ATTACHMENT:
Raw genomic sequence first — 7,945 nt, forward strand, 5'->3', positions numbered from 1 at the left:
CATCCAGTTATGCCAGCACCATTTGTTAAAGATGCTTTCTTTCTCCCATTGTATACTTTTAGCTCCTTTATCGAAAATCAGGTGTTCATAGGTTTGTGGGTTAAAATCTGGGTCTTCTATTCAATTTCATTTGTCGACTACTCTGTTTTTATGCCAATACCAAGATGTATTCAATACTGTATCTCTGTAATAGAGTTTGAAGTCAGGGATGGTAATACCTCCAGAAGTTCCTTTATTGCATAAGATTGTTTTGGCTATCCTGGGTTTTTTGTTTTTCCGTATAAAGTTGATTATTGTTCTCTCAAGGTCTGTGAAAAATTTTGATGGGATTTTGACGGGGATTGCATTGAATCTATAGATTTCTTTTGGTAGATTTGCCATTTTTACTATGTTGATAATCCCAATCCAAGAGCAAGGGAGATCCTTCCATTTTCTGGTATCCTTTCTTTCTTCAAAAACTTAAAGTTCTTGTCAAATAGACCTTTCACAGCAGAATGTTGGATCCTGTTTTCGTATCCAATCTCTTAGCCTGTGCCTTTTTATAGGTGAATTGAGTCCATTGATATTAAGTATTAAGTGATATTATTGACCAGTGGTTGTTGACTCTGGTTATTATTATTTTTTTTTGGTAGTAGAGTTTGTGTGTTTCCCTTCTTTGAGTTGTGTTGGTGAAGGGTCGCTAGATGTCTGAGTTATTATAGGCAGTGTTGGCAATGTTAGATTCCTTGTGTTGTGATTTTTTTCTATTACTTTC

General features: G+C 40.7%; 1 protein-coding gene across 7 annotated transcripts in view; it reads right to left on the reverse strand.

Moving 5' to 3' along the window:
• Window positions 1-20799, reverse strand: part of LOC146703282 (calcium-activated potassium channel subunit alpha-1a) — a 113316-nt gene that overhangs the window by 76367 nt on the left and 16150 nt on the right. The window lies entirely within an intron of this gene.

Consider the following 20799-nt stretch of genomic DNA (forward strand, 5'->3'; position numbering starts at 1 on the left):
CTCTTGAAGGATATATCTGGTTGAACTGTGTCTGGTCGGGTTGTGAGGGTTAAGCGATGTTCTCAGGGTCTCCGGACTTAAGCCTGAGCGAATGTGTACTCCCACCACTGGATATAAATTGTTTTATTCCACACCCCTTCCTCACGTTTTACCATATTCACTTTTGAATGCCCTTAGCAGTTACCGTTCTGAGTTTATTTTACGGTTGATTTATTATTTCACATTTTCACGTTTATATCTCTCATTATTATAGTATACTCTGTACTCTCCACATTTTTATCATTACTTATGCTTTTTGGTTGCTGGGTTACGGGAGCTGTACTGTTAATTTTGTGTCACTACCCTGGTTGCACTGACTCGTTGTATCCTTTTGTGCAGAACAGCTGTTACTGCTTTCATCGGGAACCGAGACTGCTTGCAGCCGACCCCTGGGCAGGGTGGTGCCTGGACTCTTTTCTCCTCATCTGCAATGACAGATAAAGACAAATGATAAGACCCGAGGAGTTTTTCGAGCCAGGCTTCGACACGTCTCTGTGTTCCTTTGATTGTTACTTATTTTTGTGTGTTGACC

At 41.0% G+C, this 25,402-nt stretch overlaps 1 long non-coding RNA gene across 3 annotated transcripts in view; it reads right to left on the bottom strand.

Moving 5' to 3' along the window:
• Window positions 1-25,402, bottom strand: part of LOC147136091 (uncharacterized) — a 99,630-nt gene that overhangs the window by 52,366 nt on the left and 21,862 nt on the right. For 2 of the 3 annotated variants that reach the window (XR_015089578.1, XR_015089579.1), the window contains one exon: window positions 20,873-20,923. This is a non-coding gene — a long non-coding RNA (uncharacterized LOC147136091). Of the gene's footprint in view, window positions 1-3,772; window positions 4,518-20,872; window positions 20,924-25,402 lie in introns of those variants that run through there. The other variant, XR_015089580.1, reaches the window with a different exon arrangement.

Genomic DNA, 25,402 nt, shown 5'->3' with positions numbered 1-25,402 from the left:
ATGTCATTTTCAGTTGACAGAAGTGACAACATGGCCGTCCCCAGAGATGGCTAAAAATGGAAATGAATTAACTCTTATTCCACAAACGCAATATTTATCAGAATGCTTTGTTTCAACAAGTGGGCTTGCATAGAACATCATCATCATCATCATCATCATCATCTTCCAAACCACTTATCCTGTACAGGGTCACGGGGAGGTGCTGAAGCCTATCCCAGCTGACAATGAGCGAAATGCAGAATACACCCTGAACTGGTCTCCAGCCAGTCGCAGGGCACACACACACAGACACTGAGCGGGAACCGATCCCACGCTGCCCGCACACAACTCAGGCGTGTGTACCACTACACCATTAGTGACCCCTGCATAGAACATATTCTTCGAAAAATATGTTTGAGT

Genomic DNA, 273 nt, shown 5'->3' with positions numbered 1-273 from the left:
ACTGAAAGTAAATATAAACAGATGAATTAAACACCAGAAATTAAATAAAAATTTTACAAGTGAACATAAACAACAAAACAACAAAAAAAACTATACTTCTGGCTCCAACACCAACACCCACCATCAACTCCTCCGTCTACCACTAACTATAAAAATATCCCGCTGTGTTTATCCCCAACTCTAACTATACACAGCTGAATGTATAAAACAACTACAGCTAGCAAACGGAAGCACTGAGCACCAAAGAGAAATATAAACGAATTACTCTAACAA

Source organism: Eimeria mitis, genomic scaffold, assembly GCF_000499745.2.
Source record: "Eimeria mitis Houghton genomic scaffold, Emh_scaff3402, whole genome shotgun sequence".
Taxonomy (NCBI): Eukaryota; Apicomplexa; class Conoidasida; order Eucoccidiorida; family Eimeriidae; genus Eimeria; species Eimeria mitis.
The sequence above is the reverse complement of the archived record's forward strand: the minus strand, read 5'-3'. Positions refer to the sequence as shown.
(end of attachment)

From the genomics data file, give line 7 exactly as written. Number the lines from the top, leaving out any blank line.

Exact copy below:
CTCTTGAAGGATATATCTGGTTGAACTGTGTCTGGTCGGGTTGTGAGGGTTAAGCGATGTTCTCAGGGTCTCCGGACTTAAGCCTGAGCGAATGTGTACTCCCACCACTGGATATAAATTGTTTTATTCCACACCCCTTCCTCACGTTTTACCATATTCACTTTTGAATGCCCTTAGCAGTTACCGTTCTGAGTTTATTTTACGGTTGATTTATTATTTCACATTTTCACGTTTATATCTCTCATTATTATAGTATACTCTGTACTCTCCACATTTTTATCATTACTTATGCTTTTTGGTTGCTGGGTTACGGGAGCTGTACTGTTAATTTTGTGTCACTACCCTGGTTGCACTGACTCGTTGTATCCTTTTGTGCAGAACAGCTGTTACTGCTTTCATCGGGAACCGAGACTGCTTGCAGCCGACCCCTGGGCAGGGTGGTGCCTGGACTCTTTTCTCCTCATCTGCAATGACAGATAAAGACAAATGATAAGACCCGAGGAGTTTTTCGAGCCAGGCTTCGACACGTCTCTGTGTTCCTTTGATTGTTACTTATTTTTGTGTGTTGACC